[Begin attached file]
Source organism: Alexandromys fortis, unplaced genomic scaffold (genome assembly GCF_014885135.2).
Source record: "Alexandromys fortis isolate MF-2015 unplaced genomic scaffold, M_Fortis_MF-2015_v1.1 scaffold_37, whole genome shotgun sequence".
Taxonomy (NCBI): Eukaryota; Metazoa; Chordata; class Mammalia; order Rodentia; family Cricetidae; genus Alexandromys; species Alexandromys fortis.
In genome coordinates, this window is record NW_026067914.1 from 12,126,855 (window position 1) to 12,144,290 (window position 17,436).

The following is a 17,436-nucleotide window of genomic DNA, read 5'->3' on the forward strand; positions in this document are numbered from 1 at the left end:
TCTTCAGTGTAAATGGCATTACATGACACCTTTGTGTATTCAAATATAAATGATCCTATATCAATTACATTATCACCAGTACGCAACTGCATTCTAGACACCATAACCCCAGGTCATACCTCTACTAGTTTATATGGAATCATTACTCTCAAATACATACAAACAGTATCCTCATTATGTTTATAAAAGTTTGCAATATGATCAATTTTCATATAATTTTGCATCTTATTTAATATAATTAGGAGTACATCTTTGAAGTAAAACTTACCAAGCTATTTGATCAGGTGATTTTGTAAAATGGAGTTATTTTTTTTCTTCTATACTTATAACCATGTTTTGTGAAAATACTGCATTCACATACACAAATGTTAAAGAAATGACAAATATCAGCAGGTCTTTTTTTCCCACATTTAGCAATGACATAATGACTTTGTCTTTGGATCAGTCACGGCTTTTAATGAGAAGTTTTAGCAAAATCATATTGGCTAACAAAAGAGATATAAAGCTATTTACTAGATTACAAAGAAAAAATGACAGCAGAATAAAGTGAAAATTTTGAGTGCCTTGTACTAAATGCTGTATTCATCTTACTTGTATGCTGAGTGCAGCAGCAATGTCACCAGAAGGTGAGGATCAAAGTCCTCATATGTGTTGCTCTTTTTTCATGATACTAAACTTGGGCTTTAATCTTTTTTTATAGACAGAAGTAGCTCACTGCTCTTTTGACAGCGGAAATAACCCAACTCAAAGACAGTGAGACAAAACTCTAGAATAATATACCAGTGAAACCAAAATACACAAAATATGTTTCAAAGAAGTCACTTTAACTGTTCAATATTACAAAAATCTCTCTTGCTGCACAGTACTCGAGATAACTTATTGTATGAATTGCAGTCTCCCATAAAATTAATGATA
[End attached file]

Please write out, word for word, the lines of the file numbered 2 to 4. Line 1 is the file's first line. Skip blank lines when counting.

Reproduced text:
Source record: "Alexandromys fortis isolate MF-2015 unplaced genomic scaffold, M_Fortis_MF-2015_v1.1 scaffold_37, whole genome shotgun sequence".
Taxonomy (NCBI): Eukaryota; Metazoa; Chordata; class Mammalia; order Rodentia; family Cricetidae; genus Alexandromys; species Alexandromys fortis.
In genome coordinates, this window is record NW_026067914.1 from 12,126,855 (window position 1) to 12,144,290 (window position 17,436).